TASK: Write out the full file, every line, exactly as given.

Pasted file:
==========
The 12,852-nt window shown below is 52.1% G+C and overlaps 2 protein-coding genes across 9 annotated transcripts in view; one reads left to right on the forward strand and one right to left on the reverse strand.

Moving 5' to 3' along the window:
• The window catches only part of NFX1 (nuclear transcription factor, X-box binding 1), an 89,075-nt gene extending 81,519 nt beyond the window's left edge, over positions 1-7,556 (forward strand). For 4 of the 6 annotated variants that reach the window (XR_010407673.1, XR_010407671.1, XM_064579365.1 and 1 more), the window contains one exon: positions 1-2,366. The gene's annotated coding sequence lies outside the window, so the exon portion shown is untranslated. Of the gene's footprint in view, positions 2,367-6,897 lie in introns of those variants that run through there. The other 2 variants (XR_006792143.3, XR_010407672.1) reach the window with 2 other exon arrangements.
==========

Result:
The 12,852-nt window shown below is 52.1% G+C and overlaps 2 protein-coding genes across 9 annotated transcripts in view; one reads left to right on the forward strand and one right to left on the reverse strand.

Moving 5' to 3' along the window:
• The window catches only part of NFX1 (nuclear transcription factor, X-box binding 1), an 89,075-nt gene extending 81,519 nt beyond the window's left edge, over positions 1-7,556 (forward strand). For 4 of the 6 annotated variants that reach the window (XR_010407673.1, XR_010407671.1, XM_064579365.1 and 1 more), the window contains one exon: positions 1-2,366. The gene's annotated coding sequence lies outside the window, so the exon portion shown is untranslated. Of the gene's footprint in view, positions 2,367-6,897 lie in introns of those variants that run through there. The other 2 variants (XR_006792143.3, XR_010407672.1) reach the window with 2 other exon arrangements.